It’s never easy watching someone you love suffer with an addiction, especially when they might not yet be willing to admit to themselves that there’s a problem. Alcoholism is one of the biggest health challenges we face today, and it’s in part due to our social acceptance of alcohol, which can make it challenging to identify and understand alcohol abuse and alcoholism.
Like other types of addiction, alcoholism is a disease of the brain, and it can affect every facet of a person’s life. If you’re concerned that someone you care about has drinking problems, it’s important to be able to identify the signs of alcoholism, understand the disease and learn about the options for alcohol treatment.
We can become addicted to a number of different things. We tend to think about addiction as being primarily related to drugs and alcohol, but the word is used to describe an unhealthy relationship with a substance where both physical and mental dependence are formed. An addiction to alcohol is often difficult to spot in the earliest stages because of how socially acceptable it is to drink.
It’s important to understand that alcohol addiction is a disease. Just like any other disease, it requires a proper diagnosis and plan for treatment. Addiction disorders can also be chronic – meaning that even though the symptoms may be alleviated, the chance for relapse exists long term.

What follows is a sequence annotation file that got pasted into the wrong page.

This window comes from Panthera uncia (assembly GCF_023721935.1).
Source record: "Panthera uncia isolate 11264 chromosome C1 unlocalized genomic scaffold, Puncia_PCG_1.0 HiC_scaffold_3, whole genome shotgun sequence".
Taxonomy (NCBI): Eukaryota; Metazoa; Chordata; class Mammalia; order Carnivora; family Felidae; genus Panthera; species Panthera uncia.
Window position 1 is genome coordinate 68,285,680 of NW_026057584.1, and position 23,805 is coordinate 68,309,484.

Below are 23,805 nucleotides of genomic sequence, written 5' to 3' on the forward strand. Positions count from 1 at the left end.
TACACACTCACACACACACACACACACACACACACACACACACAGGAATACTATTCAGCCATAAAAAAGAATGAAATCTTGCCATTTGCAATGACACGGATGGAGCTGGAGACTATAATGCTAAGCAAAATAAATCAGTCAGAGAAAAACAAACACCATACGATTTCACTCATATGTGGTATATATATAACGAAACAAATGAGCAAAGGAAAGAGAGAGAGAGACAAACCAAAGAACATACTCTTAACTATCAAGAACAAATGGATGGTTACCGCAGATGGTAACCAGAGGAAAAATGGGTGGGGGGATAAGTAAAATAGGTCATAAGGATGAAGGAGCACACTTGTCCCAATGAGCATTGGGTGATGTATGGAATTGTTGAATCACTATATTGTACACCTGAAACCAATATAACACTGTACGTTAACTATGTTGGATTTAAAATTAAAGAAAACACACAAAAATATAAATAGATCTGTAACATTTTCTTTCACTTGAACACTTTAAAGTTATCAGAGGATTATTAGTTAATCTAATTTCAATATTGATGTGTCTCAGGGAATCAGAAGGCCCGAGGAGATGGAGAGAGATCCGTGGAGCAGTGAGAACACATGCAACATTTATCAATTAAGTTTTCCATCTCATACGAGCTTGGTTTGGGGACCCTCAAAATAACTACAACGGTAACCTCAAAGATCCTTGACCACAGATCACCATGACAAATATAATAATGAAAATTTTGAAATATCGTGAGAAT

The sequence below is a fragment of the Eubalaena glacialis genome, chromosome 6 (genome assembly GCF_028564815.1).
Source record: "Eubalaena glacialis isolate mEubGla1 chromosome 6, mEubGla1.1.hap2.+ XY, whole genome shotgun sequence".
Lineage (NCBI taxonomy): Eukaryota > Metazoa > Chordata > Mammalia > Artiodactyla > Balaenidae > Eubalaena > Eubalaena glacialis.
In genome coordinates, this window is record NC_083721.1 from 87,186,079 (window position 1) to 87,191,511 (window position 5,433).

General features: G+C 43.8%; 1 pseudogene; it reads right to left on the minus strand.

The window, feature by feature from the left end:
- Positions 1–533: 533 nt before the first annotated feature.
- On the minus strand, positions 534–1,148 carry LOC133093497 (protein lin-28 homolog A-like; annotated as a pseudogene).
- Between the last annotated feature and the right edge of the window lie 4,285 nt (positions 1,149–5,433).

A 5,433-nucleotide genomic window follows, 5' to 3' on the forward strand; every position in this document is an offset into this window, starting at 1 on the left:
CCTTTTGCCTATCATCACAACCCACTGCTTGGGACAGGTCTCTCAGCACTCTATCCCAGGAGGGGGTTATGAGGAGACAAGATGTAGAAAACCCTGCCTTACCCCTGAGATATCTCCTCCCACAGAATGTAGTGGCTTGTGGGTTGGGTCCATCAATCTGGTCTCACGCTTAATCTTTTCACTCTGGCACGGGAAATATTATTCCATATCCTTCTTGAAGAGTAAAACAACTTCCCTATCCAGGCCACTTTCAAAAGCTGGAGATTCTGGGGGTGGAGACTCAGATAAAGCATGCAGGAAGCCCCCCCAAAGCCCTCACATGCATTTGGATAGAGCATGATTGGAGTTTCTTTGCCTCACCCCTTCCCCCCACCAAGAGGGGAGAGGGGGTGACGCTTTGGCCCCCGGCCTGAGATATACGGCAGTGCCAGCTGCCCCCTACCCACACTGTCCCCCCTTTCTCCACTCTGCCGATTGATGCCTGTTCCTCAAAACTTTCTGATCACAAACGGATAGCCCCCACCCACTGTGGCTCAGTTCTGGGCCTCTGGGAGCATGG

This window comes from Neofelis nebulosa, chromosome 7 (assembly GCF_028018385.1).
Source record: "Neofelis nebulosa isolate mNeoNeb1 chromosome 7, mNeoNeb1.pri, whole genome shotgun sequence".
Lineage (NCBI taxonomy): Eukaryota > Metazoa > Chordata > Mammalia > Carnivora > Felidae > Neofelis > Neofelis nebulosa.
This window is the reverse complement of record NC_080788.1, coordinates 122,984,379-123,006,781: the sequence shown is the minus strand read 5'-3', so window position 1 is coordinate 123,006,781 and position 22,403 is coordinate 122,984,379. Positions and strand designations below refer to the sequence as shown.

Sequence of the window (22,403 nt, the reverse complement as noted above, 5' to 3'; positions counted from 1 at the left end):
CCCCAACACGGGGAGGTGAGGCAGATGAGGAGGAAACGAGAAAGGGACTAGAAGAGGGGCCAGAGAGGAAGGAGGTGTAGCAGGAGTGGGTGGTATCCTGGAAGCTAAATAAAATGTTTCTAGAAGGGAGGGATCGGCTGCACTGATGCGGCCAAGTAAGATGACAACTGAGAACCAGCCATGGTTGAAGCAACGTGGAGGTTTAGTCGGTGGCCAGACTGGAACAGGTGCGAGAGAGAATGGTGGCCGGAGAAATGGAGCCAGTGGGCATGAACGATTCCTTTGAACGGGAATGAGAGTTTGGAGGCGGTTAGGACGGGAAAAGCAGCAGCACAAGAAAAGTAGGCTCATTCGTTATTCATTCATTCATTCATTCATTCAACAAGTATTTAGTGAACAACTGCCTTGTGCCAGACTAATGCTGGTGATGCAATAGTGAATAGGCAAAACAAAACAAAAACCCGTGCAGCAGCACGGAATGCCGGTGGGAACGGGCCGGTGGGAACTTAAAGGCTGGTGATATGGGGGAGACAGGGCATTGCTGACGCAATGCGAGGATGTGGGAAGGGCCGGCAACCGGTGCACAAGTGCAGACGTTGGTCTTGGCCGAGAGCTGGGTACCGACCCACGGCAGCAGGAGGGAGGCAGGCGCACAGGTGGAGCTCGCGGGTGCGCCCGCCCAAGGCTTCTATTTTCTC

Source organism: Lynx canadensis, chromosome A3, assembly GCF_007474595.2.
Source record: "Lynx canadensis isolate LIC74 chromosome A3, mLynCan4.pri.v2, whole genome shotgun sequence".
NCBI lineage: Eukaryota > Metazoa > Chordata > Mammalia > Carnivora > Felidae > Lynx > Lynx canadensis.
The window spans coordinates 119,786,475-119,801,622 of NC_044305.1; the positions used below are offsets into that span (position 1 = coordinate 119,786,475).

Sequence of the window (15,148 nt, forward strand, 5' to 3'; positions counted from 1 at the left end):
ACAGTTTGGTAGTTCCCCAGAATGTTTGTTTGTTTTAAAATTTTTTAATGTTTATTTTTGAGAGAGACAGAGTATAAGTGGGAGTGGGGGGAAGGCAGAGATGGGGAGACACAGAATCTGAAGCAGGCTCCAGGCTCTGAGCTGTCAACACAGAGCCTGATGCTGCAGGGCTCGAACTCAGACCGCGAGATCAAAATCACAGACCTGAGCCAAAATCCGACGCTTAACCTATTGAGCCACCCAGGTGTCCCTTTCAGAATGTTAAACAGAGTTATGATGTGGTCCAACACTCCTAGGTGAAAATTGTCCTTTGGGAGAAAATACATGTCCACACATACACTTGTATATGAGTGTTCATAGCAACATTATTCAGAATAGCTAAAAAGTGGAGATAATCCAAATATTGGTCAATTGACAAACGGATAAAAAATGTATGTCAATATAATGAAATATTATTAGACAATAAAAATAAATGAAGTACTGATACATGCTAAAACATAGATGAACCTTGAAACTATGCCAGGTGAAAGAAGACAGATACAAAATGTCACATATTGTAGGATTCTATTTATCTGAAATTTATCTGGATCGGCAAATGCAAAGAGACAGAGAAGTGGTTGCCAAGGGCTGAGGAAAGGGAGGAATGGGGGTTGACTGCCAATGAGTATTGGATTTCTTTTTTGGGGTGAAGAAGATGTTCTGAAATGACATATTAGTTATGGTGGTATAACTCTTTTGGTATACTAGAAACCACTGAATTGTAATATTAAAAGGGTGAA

The Signs of Alcohol Abuse and Alcoholism
Alcoholism is a progressive, self-inflicted disease. For each person, the problem can start out differently. For example, someone with a strong family history of alcoholism may see these behaviors as normal and just naturally adopt them into their own lives without much thought. Alcoholism can also develop slowly over time, stemming from occasionally unhealthy drinking habits and spiraling to the point that the individual feels out of control with their alcohol use.
Despite the roots of alcoholism, the symptoms are usually consistent across the board. Some of the most common signs of alcohol abuse and alcoholism include:
- Mood swings that grow more frequent and more severe
- Justifying reasons to drink, such as needing a drink to relax or to deal with daily stress
- Short term memory loss that may include periods of temporary blackouts
- Hiding their drinking habits by drinking alone or keeping alcohol hidden in the home
- A sense of isolation from friends and family
- Noticing that drinking has become a priority over other obligations and daily responsibilities
- A sudden, unusual change in friends or social groups
- Headache, fatigue, shakiness, nausea and other signs of withdrawal when not drinking
Seeking the Alcohol Treatment You Need
If you’re concerned that someone you care about has a drinking problem and want to speak with someone about getting them the help they need, we’re here to help. At Bayshore Retreat, we take an individualized approach to alcohol treatment that includes healing the person, not just the disease. Alcoholism is a serious health condition that demands the best in recovery care. Contact us at Bayshore Retreat and learn more about our unique approach to caring for your loved one and helping them overcome their alcohol addiction.